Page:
Salmonella Saintpaul Found On Mexican Farm Says FDA
David Acheson, FDA associate commissioner for food protection, made the announcement at the first of two congressional hearings into what went wrong in the investigation. Officials from the FDA and Centers for Disease Control and Prevention (CDC) were summoned to testify at the hearing.
According to Reuters, FDA spokeswoman Stephanie Kwisnek confirmed that:
"FDA found Salmonella saintpaul in a sample of serrano peppers and a sample of water from a farm in Mexico."
The Washington Post said US tomato growers and Congress have heavily criticised the CDC's and the FDA's handling of the outbreak investigation, which first focused on raw red tomatoes and then expanded to include raw jalapeño and serrano peppers.
The samples were taken from a farm in the northeastern Mexican state of Nuevo Leon which partially borders Texas. The FDA is now advising consumers that jalapeño and serrano peppers grown in the United States are not connected with the current Salmonella saintpaul outbreak, and "consumers may feel free to eat them without concern of contamination".
As well as raw jalapeño and serrano peppers grown in the US, commercially canned, pickled and cooked jalapeño and serrano peppers from any source are not connected with the current outbreak.
The FDA said the advisory to avoid eating raw jalapeño and raw serrano peppers, and dishes that contain them, applies only to those grown or packed in Mexico.
According to Reuters, the Mexican government has rejected the FDA findings, saying that the sample they tested came from stagnant water in a tank of rainwater that was not used to irrigate peppers.
Enrique Sanchez, the food health director at Mexico's Ministry of Agriculture told Reuters in Mexico City that:
"What they took was a sample from soil after the harvest. That is not scientifically valid in any part of the world."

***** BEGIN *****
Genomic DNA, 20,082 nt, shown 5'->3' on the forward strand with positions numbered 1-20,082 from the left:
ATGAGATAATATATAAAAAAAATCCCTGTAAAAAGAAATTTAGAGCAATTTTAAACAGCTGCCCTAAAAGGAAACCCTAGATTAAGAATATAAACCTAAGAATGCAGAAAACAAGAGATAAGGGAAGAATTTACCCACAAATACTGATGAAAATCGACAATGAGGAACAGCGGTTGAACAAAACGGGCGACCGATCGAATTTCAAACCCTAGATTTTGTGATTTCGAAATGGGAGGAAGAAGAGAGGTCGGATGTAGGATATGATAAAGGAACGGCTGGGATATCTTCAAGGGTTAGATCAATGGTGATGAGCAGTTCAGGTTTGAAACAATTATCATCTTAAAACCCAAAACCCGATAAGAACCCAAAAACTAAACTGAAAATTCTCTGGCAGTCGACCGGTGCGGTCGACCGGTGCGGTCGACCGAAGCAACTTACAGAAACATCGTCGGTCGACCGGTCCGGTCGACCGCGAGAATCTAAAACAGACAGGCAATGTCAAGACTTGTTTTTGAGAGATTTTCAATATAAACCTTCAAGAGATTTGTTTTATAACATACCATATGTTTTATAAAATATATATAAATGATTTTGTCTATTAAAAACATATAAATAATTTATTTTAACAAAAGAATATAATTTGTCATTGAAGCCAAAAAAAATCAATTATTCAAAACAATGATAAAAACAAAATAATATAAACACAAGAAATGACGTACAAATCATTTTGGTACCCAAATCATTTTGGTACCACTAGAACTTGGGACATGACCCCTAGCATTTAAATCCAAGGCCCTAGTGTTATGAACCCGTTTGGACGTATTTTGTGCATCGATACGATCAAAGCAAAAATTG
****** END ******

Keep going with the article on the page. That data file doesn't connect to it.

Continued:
Meanwhile, the Mexican government has suspended food exports from the company the FDA suspects is the cause of the outbreak. A statement issued by the Mexican embassy in Washington said Mexico hopes the two countries can work together to find the source of the outbreak so that "producers not associated with it can be cleared to resume business, in a manner which ensures the health and well-being of consumers," reported Reuters.
According to the Washington Post, the discovery of the outbreak strain on the Mexican farm does not answer all the questions surrounding this outbreak, but it improves the chances of stopping it and brings officials closer to a fuller explanation of how the country's most experienced investigators have taken so long to trace the source of the outbreak.
The Post said the discovery has not entirely "let the FDA and the CDC off the hook", the Congressional hearing asked Acheson to come back with more answers, for instance when did he know from the CDC that they suspected jalapeño peppers were making people ill.
This question is important because it was not until early July that the investigation expanded to include jalapeño and serrano peppers, and until then the whole country was being advised to avoid raw red plum, Roma and vineless red round tomatoes. Tomato growers are very angry because they have incurred more than 100 million dollars in losses, said the Post.
Although they have yet to find a contaminated tomato, FDA and CDC officials maintain that tomatoes could have been contaminated anywhere along the supply chain, for instance by being stored with contaminated peppers. Acheson told the hearing that it was "plausible" that tomatoes were the cause of the illnesses in the early phases of the outbreak.
Most people who become infected with Salmonella get diarrhea, fever, and abdominal cramps about 12 to 72 hours later and the illness lasts for 4 to 7 days. Although most recover without treatment, infections can become severe, and infants, the elderly and people with weakened immune systems are most at risk. When severe infection occurs, Salmonella can get into the bloodstream from the intestines and then to other parts of the body, which can be fatal. Antibiotic treatment may be necessary for the most severe infections.
Click here for the latest CDC update on the outbreak and the investigation.
Click here to see photos of raw jalapeño and serrano peppers (FDA).
Source: FDA, Reuters, Washington Post, CDC.
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